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Courier Post Reports: Camden parade celebrates city's diversity, people

06/25/2013 - 7:22am

CAMDEN — Wearing a custom-made, white silk traditional Puerto Rican dress, Carmen Gonzalez waved her native country’s flag near 3rd and Elm streets in Camden just after noon Sunday, greeting scores of parade walkers and marchers, dancers and drivers.

Gonzalez gripped the large wood flagpole and waved it through the air slowly and repeatedly, in front of her, then to her side, waiting for her spot in the 56th annual Parada San Juan Bautista.

The 49-year-old Pennsauken resident, who came to the United States from Puerto Rico at the age of 3, was one of thousands who ended the week with a vibrant celebration of Latin music, dance, garments and speech.

“I always feel like there is a part of me that belongs somewhere else,” she said. “I get goosebumps being here today.”

Celebrating Saint John the Baptist, the patron saint of Puerto Rico, this year’s parade included floats, cars and performances. The country’s red, white and blue flags painted Third Street, where the procession made its way south. Youth groups stomped their feet to the beat of drums, and others waved from the back of pickup trucks, wearing gowns and crowns.

Following the parade, a concert featuring local and regional artists was held at Wiggins Waterfront Park. The organizing group, Parada San Juan Bautista, Inc., also hosts events from May until the end of June; a gala dinner is slated for Saturday.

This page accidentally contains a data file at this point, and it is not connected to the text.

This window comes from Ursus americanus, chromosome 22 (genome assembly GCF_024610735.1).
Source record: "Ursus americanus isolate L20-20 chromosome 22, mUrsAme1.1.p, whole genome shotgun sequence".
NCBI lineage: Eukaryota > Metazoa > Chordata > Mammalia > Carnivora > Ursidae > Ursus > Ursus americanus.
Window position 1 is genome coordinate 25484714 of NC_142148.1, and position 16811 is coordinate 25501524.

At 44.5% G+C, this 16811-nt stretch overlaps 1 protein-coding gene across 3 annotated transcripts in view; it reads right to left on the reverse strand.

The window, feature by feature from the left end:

A key purpose of the celebrations is to instill values and culture in young people, organizers with the nonprofit group said.

Gonzalez, a mother of three, said she raised her kids to always be proud of their heritage. She continues to visit Puerto Rico, where she has a home, and one of her sons got a tattoo of the country’s flag on his forearm, she said.

“You see this in Puerto Rico all the time,” she said of the parade’s festivities. “It’s like a ‘wow’ moment.”

According to the 2010 census, 47 percent of Camden City’s population identified as having Hispanic or Latino origins.

Insomuch as the parade was a way to honor the places from which people hail, several attendees said it was also a unifying event to celebrate where they are now.

“It started as a small procession,” said program coordinator Juan Gonzalez, whose mother, Ramona, was a parade founder more than half a century ago. “Now it’s a huge cultural celebration. It’s become a civic celebration for everyone in Camden.”

Mayor Dana Redd said the event, growing in attendance and notoriety, “touches” the community and taps into the “fabric” of the city. It’s a chance to bring together people of all backgrounds, she said.

The organizing group’s president, Beatrice Caraballo, explained that the parade should be a “peaceful” one in a city tainted by crime.

Carabello said she enjoyed the Hispanic Family Center of Southern New Jersey’s float, which featured “Bomba,” a Puerto Rican music and dance style.

“Every year, I’m smack-down on the parade route,” said Theresa Atwood, 63, watching the final parade acts stroll toward Third and Market streets. “I want to see the first float to the last float. It’s always fun to watch people celebrate and be proud of their heritage.”

Reach Angelo Fichera at afichera@gannett.com Follow him on Twitter @AJFichera.

Read the full article here. 

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